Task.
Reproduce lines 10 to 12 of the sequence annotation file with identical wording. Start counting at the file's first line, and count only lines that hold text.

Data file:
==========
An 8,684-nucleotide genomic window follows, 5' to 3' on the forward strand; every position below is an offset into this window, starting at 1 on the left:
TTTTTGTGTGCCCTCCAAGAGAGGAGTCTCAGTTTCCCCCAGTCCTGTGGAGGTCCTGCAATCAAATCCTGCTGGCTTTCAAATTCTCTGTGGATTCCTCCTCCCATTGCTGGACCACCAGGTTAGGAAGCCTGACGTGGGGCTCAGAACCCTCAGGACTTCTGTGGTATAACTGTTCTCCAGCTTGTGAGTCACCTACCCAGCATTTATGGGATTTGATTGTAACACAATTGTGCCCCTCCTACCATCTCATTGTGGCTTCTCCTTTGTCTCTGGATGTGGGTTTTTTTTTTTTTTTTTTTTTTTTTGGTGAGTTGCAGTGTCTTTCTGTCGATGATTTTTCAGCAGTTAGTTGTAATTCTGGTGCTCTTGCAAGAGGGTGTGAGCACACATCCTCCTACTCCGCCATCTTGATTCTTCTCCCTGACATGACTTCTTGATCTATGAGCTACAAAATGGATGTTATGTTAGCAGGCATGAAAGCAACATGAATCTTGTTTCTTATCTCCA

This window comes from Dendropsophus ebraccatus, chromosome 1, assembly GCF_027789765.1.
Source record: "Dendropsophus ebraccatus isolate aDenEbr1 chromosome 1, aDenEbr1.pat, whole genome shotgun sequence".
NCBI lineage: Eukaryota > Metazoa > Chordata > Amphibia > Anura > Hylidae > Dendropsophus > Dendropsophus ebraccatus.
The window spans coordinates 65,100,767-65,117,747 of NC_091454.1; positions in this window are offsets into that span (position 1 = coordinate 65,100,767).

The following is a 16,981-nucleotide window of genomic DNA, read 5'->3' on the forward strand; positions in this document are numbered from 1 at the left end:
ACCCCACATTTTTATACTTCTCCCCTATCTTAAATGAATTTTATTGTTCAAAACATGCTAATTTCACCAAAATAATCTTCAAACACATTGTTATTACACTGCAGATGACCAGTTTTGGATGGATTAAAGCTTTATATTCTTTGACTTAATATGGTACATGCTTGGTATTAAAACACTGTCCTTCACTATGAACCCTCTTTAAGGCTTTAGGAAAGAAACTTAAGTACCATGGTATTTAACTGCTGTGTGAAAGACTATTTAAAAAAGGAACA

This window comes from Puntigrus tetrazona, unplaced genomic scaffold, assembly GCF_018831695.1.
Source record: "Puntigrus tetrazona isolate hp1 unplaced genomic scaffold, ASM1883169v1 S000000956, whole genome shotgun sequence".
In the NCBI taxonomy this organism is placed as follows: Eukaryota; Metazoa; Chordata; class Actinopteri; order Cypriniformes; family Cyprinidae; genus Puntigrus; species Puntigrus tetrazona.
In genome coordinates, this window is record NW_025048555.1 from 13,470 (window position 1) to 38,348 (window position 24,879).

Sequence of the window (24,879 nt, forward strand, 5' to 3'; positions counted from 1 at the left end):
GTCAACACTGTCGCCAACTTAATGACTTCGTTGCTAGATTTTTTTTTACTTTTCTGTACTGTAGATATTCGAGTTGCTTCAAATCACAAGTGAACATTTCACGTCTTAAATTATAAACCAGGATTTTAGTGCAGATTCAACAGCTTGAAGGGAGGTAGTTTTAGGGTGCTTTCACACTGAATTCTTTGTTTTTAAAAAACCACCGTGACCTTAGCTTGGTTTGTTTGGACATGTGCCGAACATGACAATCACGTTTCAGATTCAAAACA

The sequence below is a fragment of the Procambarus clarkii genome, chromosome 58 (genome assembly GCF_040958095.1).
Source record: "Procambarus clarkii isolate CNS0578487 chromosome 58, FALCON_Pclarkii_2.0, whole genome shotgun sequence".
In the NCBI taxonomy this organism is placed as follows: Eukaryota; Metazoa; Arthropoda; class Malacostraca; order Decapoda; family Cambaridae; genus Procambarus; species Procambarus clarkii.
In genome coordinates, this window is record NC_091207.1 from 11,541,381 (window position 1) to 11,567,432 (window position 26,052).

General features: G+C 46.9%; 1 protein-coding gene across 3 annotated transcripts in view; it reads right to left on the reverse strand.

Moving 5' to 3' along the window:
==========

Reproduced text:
Source record: "Puntigrus tetrazona isolate hp1 unplaced genomic scaffold, ASM1883169v1 S000000956, whole genome shotgun sequence".
In the NCBI taxonomy this organism is placed as follows: Eukaryota; Metazoa; Chordata; class Actinopteri; order Cypriniformes; family Cyprinidae; genus Puntigrus; species Puntigrus tetrazona.
In genome coordinates, this window is record NW_025048555.1 from 13,470 (window position 1) to 38,348 (window position 24,879).